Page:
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The Coalition Against Domain Name Abuse has responded to concerns that its proposals to strengthen US anti-cybersquatting legislation would give trademark owners an unfair advantage over domainers in disputes regarding domain ownership.
2012 was another record year in terms of the number of Uniform Domain Name Dispute Resolution Policy (UDRP) complaints, posing the question of exactly what impact the expanded online space will have on trademark counsels’ workloads.
Following in the footsteps of Facebook and Google+, Amazon is set to rollout its own ‘brand pages’ service. The Amazon Pages initiative will expand the company’s online retailing focus by providing a third-party platform for brand owners to market their own products and might also explain some of the company’s applications to run new gTLDs. WTR examines the key issues that trademark counsel should consider.
Disputes adjudicated at WIPO hit a record-breaking 2,944 per annum in July this year, a 6% increase on last year. This news comes as no great surprise to trademark practitioners, who have experienced the steady increase of cybersquatting first hand. But while these figures will be worrying news, brand protection strategies are evolving to fight the ever-changing threat posed by cybersquatters.
The Anti-Phishing Working Group’s latest report on phishing trends during the first quarter of 2012 has found that, while brand owners have become increasingly vigilant in their defence against the problem, the perpetrators have likewise grown more sophisticated. WTR considers what brand owners can do to combat this ever more complex problem.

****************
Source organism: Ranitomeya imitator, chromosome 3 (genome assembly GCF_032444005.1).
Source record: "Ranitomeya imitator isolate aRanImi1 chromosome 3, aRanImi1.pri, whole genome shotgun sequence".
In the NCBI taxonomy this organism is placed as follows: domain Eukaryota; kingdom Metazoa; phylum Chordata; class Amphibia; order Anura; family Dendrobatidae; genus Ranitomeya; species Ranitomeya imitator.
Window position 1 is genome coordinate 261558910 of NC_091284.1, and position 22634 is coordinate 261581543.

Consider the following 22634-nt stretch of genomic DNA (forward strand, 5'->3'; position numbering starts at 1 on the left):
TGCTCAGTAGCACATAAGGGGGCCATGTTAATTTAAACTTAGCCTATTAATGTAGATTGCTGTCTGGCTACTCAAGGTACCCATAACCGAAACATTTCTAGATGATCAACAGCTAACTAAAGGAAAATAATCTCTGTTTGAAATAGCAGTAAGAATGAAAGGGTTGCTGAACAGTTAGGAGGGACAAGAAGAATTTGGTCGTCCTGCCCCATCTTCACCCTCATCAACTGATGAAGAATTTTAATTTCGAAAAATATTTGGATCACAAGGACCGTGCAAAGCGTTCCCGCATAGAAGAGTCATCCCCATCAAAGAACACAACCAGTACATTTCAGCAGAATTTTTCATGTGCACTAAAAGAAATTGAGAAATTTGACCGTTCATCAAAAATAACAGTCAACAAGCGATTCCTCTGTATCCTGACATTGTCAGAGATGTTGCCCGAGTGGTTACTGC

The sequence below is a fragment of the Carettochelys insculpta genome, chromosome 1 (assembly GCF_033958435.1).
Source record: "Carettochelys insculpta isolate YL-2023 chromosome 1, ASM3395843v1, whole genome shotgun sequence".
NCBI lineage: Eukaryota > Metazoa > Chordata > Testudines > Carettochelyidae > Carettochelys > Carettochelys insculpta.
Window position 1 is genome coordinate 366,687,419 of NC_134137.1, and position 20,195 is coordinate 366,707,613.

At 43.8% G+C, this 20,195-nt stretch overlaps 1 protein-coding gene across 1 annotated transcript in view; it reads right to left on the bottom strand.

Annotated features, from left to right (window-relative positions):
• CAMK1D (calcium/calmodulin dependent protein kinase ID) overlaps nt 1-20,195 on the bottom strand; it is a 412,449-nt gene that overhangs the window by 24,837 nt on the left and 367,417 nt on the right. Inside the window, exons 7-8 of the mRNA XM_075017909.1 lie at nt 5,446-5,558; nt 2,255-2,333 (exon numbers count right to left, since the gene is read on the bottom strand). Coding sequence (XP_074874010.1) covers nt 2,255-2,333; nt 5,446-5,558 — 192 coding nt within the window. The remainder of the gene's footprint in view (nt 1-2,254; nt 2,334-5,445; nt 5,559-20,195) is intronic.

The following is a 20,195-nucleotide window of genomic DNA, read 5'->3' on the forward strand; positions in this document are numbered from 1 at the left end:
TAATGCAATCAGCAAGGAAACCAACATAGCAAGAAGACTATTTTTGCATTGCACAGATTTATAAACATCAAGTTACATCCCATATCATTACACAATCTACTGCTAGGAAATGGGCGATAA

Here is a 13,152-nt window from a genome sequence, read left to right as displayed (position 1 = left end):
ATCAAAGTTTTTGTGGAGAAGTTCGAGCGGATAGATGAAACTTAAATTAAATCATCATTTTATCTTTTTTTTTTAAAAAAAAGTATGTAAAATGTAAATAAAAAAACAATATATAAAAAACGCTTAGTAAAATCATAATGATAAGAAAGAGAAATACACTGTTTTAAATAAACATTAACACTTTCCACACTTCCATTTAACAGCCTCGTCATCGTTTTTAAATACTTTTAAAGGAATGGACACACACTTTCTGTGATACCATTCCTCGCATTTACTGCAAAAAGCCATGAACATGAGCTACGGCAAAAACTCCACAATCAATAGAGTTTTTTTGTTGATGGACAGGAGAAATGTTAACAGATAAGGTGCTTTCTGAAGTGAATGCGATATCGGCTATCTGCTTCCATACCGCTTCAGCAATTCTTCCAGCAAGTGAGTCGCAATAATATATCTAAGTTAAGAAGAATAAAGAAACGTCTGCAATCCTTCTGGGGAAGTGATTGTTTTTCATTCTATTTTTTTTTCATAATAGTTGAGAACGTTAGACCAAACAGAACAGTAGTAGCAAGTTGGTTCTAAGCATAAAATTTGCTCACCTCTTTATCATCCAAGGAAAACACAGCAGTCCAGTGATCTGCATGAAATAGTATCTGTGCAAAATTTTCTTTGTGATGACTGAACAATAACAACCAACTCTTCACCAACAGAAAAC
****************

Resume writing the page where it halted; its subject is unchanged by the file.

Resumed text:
Over the past few months, Google has made a series of changes to its search algorithm. In this continuing move towards semantic search, brands will need to focus even more than before on reviewing their engagement with consumers. Search based on social connections and relevancy of content may also offer benefits in the fight against trademark infringement and counterfeiting.
Opponents to ICANN’s rollout of new gTLDs were given another opportunity to air their concerns at government level yesterday, but US senators suggest that the time to effect substantive changes to the programme has passed. The Coalition Against Domain Name Abuse (CADNA) is now urging a focus on policy improvement.
With the ICANN community meeting in Senegal, more details have emerged about the proposed Trademark Clearinghouse with concerns over data integrity and language capability.
Today is the first day that trademark owners can apply to block valuable brand names from the forthcoming ‘.xxx’ domain name space. Mark owners participating in the 50-day sunrise period will be paying up to $300 per block. For those mark owners who take the risk and forego the sunrise, a post-launch recovery will cost $1,300, plus lawyers’ fees of up to $2,000 or more.
Today the comment period on the preliminary proposal not to re-open the UDRP for policy development comes to an end. The sense among trademark owners and their supporters is that they will fight any review to the last, perhaps because the IP community was not entirely successful at securing the rights protection mechanisms it wanted to see adopted for new gTLDs.